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Hi all,

Finally installed my Denalis yesterday as I got the back-ordered brackets a few days ago. Very impressed with the build quality and ease of setup. I hooked them up for the dual feature (low beams on = D2s on at 40%; high beams on = D2s on at 100%). These things are BRIGHT! On the low feature, they definitley add a good amount of light to the sides of the road (when aimed properly) and I'm sure boost my visibility during daytime riding. With the high beams on and the D2s at max power, it's like night and day, no joke. The power consumption very low too. My voltmeter hardly registers a change between them on or off at max power. So while I've been happy all of that, there's one small thing that's been bugging me:

The two LEDs will both flicker in unison about every 5-6 seconds, sometimes intermittently, but always in union. This flicker does not happen at all when the high beams are on and the LEDs are at max power. I rechecked all the connections and followed the instructions for the dual intensity setup precisely. The only thing I changed was that I used a normal butt splice on the switched 12v power source because the included positap didn't work.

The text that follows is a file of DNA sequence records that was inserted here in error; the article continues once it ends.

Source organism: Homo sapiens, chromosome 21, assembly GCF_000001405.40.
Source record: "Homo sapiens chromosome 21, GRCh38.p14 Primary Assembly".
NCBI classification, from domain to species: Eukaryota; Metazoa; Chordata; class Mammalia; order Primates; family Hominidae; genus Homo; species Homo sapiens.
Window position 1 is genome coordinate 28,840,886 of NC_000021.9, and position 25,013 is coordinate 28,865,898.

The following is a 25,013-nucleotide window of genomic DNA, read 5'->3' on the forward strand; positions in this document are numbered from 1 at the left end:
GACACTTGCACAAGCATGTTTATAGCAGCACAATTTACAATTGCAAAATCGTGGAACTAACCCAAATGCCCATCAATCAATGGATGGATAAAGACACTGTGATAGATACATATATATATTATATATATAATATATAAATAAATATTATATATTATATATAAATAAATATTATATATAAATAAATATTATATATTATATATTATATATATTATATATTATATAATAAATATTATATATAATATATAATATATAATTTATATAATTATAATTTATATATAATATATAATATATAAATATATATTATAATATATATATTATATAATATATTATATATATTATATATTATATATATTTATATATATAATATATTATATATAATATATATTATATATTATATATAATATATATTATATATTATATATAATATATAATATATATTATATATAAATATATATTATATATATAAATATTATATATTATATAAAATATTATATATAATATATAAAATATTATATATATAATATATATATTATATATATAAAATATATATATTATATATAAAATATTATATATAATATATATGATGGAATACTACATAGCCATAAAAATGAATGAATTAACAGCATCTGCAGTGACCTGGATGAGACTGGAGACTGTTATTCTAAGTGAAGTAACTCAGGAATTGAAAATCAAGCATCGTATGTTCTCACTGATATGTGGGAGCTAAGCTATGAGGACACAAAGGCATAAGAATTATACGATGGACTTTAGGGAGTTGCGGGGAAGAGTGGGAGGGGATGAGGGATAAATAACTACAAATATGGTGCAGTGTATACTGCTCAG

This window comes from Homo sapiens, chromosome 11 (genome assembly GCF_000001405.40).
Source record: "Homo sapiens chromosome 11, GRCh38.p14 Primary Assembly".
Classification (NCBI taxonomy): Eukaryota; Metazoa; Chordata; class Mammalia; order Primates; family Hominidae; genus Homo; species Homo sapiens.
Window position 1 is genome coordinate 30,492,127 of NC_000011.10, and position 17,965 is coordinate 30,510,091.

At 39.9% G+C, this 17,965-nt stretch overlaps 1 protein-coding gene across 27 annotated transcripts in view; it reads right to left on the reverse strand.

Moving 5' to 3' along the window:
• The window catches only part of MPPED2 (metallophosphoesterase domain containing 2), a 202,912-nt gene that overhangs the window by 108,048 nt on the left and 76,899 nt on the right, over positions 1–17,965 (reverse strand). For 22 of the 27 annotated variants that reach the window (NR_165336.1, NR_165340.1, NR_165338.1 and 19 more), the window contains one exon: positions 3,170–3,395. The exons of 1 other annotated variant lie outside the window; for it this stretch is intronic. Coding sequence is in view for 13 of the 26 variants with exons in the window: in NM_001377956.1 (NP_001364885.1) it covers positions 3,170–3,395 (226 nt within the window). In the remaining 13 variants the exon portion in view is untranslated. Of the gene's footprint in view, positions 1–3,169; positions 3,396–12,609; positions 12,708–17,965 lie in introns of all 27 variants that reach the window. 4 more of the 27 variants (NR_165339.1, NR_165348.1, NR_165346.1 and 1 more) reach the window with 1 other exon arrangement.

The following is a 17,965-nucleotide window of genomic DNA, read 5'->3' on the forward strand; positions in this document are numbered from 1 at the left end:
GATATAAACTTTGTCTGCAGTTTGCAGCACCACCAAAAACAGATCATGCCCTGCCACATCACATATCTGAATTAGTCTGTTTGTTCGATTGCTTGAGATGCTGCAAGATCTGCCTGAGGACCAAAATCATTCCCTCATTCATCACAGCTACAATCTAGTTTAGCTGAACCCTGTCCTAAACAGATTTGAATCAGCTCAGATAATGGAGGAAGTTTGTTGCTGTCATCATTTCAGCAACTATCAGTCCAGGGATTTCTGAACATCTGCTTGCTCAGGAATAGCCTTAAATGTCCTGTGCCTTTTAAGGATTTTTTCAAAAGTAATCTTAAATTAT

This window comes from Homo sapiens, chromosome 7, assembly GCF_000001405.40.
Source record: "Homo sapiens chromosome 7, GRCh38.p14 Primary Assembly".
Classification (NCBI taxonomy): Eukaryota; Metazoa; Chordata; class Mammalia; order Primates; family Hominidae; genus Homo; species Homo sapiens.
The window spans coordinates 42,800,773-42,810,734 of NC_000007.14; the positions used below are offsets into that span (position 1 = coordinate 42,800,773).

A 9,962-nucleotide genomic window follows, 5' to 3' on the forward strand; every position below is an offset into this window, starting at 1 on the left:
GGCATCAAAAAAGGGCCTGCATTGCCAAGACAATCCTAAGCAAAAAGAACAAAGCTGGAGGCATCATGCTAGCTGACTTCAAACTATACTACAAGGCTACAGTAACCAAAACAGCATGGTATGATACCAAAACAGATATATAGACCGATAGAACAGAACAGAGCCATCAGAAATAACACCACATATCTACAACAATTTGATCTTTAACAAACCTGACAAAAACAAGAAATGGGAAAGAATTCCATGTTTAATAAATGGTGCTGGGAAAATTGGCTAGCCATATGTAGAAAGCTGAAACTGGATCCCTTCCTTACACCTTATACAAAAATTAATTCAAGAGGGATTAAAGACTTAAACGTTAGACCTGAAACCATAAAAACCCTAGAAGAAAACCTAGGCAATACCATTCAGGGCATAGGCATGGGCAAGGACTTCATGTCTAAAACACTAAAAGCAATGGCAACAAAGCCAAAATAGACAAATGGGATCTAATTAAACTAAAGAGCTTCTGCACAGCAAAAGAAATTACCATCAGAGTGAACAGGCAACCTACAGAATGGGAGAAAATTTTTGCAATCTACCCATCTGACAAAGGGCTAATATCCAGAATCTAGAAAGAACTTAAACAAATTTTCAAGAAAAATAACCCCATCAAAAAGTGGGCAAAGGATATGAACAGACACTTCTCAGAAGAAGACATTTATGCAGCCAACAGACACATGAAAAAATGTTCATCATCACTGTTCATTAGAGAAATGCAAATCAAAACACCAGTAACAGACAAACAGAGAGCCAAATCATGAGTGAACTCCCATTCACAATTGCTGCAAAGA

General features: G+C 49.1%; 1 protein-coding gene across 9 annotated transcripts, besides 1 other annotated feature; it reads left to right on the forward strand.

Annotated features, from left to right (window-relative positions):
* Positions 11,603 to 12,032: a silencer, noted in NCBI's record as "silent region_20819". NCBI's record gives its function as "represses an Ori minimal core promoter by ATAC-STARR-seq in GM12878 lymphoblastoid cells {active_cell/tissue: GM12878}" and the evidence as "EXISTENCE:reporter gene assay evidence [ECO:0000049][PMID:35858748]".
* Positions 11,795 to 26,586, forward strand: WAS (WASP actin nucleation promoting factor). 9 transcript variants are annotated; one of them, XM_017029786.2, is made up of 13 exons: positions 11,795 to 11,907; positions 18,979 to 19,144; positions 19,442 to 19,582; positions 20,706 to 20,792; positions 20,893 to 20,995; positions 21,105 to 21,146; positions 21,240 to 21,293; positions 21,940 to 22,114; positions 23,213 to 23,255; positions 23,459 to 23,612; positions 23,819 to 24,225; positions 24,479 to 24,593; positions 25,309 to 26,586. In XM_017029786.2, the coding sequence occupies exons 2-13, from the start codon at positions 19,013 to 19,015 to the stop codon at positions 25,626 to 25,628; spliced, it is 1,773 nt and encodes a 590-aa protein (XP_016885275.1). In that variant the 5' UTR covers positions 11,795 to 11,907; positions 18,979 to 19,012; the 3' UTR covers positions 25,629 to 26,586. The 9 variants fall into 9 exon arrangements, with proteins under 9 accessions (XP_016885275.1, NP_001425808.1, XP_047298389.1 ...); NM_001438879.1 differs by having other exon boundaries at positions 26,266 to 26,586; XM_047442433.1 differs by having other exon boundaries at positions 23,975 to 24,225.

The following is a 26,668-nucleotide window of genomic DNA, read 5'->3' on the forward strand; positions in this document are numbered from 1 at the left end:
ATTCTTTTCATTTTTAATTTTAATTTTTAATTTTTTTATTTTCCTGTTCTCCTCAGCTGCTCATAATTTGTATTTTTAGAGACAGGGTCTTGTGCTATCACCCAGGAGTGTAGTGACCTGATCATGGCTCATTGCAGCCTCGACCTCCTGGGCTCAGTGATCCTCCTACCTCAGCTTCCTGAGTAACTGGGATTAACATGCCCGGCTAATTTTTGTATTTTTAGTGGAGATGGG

Any suggestions for an easy fix before I call up Twisted? Something I'm overlooking maybe? I was suspecting a power/ground issue, but ruled that out mostly because they're perfectly fine with max power.
 

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Hi Ed,